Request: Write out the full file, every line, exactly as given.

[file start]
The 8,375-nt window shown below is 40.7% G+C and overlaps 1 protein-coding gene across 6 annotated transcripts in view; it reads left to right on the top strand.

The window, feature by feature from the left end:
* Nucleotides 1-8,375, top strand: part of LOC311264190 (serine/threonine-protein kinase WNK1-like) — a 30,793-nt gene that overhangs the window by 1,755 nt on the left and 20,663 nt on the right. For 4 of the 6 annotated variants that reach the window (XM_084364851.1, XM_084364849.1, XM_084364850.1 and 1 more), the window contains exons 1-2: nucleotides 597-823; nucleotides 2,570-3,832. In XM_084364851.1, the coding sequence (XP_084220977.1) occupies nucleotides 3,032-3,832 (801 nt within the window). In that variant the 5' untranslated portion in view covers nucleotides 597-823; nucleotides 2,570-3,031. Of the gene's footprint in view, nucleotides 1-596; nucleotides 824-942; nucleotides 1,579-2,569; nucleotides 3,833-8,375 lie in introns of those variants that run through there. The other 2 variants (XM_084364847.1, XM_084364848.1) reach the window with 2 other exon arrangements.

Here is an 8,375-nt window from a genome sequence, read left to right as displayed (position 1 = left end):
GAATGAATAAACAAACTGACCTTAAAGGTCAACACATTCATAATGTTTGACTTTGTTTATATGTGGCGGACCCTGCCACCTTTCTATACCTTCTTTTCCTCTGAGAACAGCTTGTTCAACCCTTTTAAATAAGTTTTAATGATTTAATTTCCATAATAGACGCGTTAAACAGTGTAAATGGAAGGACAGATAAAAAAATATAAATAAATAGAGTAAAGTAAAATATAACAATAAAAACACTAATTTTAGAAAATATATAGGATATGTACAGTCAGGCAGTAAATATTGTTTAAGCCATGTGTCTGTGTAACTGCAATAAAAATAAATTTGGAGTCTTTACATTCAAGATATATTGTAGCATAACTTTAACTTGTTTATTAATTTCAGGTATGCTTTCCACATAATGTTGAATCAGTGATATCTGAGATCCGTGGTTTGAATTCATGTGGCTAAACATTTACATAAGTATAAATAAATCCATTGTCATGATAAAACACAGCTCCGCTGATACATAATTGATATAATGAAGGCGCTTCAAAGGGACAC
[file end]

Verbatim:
The 8,375-nt window shown below is 40.7% G+C and overlaps 1 protein-coding gene across 6 annotated transcripts in view; it reads left to right on the top strand.

The window, feature by feature from the left end:
* Nucleotides 1-8,375, top strand: part of LOC311264190 (serine/threonine-protein kinase WNK1-like) — a 30,793-nt gene that overhangs the window by 1,755 nt on the left and 20,663 nt on the right. For 4 of the 6 annotated variants that reach the window (XM_084364851.1, XM_084364849.1, XM_084364850.1 and 1 more), the window contains exons 1-2: nucleotides 597-823; nucleotides 2,570-3,832. In XM_084364851.1, the coding sequence (XP_084220977.1) occupies nucleotides 3,032-3,832 (801 nt within the window). In that variant the 5' untranslated portion in view covers nucleotides 597-823; nucleotides 2,570-3,031. Of the gene's footprint in view, nucleotides 1-596; nucleotides 824-942; nucleotides 1,579-2,569; nucleotides 3,833-8,375 lie in introns of those variants that run through there. The other 2 variants (XM_084364847.1, XM_084364848.1) reach the window with 2 other exon arrangements.

Here is an 8,375-nt window from a genome sequence, read left to right as displayed (position 1 = left end):
GAATGAATAAACAAACTGACCTTAAAGGTCAACACATTCATAATGTTTGACTTTGTTTATATGTGGCGGACCCTGCCACCTTTCTATACCTTCTTTTCCTCTGAGAACAGCTTGTTCAACCCTTTTAAATAAGTTTTAATGATTTAATTTCCATAATAGACGCGTTAAACAGTGTAAATGGAAGGACAGATAAAAAAATATAAATAAATAGAGTAAAGTAAAATATAACAATAAAAACACTAATTTTAGAAAATATATAGGATATGTACAGTCAGGCAGTAAATATTGTTTAAGCCATGTGTCTGTGTAACTGCAATAAAAATAAATTTGGAGTCTTTACATTCAAGATATATTGTAGCATAACTTTAACTTGTTTATTAATTTCAGGTATGCTTTCCACATAATGTTGAATCAGTGATATCTGAGATCCGTGGTTTGAATTCATGTGGCTAAACATTTACATAAGTATAAATAAATCCATTGTCATGATAAAACACAGCTCCGCTGATACATAATTGATATAATGAAGGCGCTTCAAAGGGACAC